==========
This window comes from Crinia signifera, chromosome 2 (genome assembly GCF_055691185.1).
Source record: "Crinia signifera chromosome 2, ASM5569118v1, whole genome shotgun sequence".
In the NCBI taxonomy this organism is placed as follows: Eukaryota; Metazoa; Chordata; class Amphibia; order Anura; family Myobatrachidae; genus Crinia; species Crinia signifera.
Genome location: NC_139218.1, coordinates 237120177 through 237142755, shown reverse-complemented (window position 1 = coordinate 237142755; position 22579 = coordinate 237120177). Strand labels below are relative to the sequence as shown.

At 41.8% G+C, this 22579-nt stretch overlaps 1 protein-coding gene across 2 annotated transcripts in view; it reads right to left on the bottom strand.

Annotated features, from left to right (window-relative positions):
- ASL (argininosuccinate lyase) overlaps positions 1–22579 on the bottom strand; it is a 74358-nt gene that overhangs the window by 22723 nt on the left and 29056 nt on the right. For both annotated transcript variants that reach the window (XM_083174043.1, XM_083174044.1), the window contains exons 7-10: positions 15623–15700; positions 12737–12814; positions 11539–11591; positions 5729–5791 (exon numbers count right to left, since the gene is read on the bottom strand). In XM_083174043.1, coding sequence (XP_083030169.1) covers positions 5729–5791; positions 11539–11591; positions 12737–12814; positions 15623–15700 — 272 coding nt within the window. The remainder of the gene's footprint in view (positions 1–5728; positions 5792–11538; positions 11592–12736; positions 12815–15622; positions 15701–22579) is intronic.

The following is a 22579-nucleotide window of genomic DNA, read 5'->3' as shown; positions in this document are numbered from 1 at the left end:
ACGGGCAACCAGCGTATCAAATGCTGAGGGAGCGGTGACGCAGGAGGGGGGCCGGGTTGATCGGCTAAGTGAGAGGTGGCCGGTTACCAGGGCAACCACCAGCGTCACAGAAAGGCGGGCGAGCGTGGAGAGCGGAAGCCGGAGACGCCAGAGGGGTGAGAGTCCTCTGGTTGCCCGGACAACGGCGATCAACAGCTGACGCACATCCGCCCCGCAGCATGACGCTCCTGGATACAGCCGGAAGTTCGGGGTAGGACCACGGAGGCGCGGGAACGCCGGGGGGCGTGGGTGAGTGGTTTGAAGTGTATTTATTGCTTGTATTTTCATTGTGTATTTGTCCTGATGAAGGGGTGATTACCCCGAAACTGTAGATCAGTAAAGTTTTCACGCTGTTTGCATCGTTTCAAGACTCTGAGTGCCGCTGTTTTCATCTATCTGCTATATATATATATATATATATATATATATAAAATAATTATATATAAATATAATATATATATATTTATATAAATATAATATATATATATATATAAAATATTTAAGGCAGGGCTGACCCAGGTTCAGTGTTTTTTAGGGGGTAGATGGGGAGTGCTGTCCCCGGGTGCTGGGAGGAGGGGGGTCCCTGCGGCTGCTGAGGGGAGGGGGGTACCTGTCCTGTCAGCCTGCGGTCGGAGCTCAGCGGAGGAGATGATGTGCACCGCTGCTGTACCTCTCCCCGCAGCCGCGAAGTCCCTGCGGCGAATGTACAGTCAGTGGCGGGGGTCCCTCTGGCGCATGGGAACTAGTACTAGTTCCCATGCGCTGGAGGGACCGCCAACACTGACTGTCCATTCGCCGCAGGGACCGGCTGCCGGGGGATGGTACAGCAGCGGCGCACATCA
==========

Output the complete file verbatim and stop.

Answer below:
This window comes from Crinia signifera, chromosome 2 (genome assembly GCF_055691185.1).
Source record: "Crinia signifera chromosome 2, ASM5569118v1, whole genome shotgun sequence".
In the NCBI taxonomy this organism is placed as follows: Eukaryota; Metazoa; Chordata; class Amphibia; order Anura; family Myobatrachidae; genus Crinia; species Crinia signifera.
Genome location: NC_139218.1, coordinates 237120177 through 237142755, shown reverse-complemented (window position 1 = coordinate 237142755; position 22579 = coordinate 237120177). Strand labels below are relative to the sequence as shown.

At 41.8% G+C, this 22579-nt stretch overlaps 1 protein-coding gene across 2 annotated transcripts in view; it reads right to left on the bottom strand.

Annotated features, from left to right (window-relative positions):
- ASL (argininosuccinate lyase) overlaps positions 1–22579 on the bottom strand; it is a 74358-nt gene that overhangs the window by 22723 nt on the left and 29056 nt on the right. For both annotated transcript variants that reach the window (XM_083174043.1, XM_083174044.1), the window contains exons 7-10: positions 15623–15700; positions 12737–12814; positions 11539–11591; positions 5729–5791 (exon numbers count right to left, since the gene is read on the bottom strand). In XM_083174043.1, coding sequence (XP_083030169.1) covers positions 5729–5791; positions 11539–11591; positions 12737–12814; positions 15623–15700 — 272 coding nt within the window. The remainder of the gene's footprint in view (positions 1–5728; positions 5792–11538; positions 11592–12736; positions 12815–15622; positions 15701–22579) is intronic.

The following is a 22579-nucleotide window of genomic DNA, read 5'->3' as shown; positions in this document are numbered from 1 at the left end:
ACGGGCAACCAGCGTATCAAATGCTGAGGGAGCGGTGACGCAGGAGGGGGGCCGGGTTGATCGGCTAAGTGAGAGGTGGCCGGTTACCAGGGCAACCACCAGCGTCACAGAAAGGCGGGCGAGCGTGGAGAGCGGAAGCCGGAGACGCCAGAGGGGTGAGAGTCCTCTGGTTGCCCGGACAACGGCGATCAACAGCTGACGCACATCCGCCCCGCAGCATGACGCTCCTGGATACAGCCGGAAGTTCGGGGTAGGACCACGGAGGCGCGGGAACGCCGGGGGGCGTGGGTGAGTGGTTTGAAGTGTATTTATTGCTTGTATTTTCATTGTGTATTTGTCCTGATGAAGGGGTGATTACCCCGAAACTGTAGATCAGTAAAGTTTTCACGCTGTTTGCATCGTTTCAAGACTCTGAGTGCCGCTGTTTTCATCTATCTGCTATATATATATATATATATATATATATATAAAATAATTATATATAAATATAATATATATATATTTATATAAATATAATATATATATATATATAAAATATTTAAGGCAGGGCTGACCCAGGTTCAGTGTTTTTTAGGGGGTAGATGGGGAGTGCTGTCCCCGGGTGCTGGGAGGAGGGGGGTCCCTGCGGCTGCTGAGGGGAGGGGGGTACCTGTCCTGTCAGCCTGCGGTCGGAGCTCAGCGGAGGAGATGATGTGCACCGCTGCTGTACCTCTCCCCGCAGCCGCGAAGTCCCTGCGGCGAATGTACAGTCAGTGGCGGGGGTCCCTCTGGCGCATGGGAACTAGTACTAGTTCCCATGCGCTGGAGGGACCGCCAACACTGACTGTCCATTCGCCGCAGGGACCGGCTGCCGGGGGATGGTACAGCAGCGGCGCACATCA